Tiffany K. Ng, Ph.D. candidate in the Department of Music with a Designated Emphasis in New Media

"Music at Philips Electronics: Cold War era, 1950-1988"

Did postwar developers of innovative musical instruments borrow interfaces, sonic aesthetics, and symbolism from artisans reconstructing Baroque-style instruments? Was the influence mutual?

Chen Chen, Ph.D. candidate in IEOR

"Conic Optimization for the Grid"

Power systems are undergoing broad technological and regulatory changes to address concerns about climate change, fossil fuel dependency, and the economy. We are developing algorithms for power system operations and markets to help cope with these changes by becoming more efficient, reliable and flexible.

Birce Tezel, Ph.D. candidate in IEOR

"Submodular Inequalities for the Capacitated Fixed Charge Network Problem"

We derive new valid inequalities for path substructures of the capacitated fixed charge network problem. These strong valid inequalities are based on the exact characterizations of submodular inequalities and they generalize the well-known flow cover and path inequalities.

Christopher Goetz, Ph.D. Candidate in Film with a Designated Emphasis in New Media

"Tether and Accretions: Fantasy as Form in Videogames"

Goetz proposes that videogames are structured by conscious fantasy. His project traces two fantasies (tether and accretions) that combine into the genre of the role-playing game, providing a rough timeline for the evolution of these fantasies in videogames. It also engages in close readings of individual works that highlight important aspects of each fantasy. This study can serve as the basis for a formal analysis of games that is reinforced by their divided nature (game and story).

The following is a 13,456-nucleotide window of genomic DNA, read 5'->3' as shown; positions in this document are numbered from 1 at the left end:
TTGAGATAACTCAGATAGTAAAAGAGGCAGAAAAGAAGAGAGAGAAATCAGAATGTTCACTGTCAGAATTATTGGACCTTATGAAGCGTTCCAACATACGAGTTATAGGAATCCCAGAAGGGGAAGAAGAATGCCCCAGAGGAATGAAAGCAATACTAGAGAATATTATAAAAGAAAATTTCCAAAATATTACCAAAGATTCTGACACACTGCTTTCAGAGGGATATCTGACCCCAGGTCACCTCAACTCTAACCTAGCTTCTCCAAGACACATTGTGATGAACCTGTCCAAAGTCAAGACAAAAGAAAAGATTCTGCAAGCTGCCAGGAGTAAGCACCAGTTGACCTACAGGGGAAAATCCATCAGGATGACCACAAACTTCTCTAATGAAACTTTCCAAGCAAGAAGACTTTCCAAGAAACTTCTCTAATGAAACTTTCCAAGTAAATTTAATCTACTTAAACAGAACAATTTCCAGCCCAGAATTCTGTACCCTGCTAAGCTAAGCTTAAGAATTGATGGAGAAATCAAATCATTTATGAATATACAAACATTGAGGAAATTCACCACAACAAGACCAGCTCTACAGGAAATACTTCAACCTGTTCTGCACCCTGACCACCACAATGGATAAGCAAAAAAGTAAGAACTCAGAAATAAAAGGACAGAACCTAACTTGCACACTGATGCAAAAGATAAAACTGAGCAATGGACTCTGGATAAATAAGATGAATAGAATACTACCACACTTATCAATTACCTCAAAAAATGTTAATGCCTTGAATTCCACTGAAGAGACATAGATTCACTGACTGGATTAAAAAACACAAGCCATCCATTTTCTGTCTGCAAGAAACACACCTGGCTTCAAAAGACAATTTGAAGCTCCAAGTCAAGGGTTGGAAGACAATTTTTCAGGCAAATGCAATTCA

Jen Schradie, Ph.D. Candidate in Sociology with a Designated Emphasis in New Media.

"The Digital Production Gap: The Digital Divide and Web 2.0 Collide"

How does class intersect with claims of digital democracy? Most digital inequality research focuses on digital consumption or participation, but this study uses a production lens to examine who is creating digital content for the public sphere. Shcradie's results point to a class-based gap among producers of online content. A critical mechanism of this inequality is control of digital tools and an elite Internet-in-practice and information habitus to use the Internet.

"The Trend of Class, Race, and Ethnicity in Social Media Inequality"

Blogs were the original poster child of digital democracy as an egalitarian public forum. Some scholars have challenged this theory of equality based on race and ethnicity, but no empirical analysis of American adults has questioned a class based divide over time. Blogs, as a form of digital content production, appear to mirror other technological innovations in which a small elite group of users begin to incorporate them in their daily living after which the innovation spreads quickly to the general population, as with basic Internet access. However, the author argues that unlike this consumptive practice, blogging fits into a productive framework that requires more resources.